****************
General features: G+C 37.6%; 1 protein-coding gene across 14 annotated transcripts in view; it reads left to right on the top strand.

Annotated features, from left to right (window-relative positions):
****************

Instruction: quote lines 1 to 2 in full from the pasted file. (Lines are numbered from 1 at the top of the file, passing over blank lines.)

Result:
General features: G+C 37.6%; 1 protein-coding gene across 14 annotated transcripts in view; it reads left to right on the top strand.

Annotated features, from left to right (window-relative positions):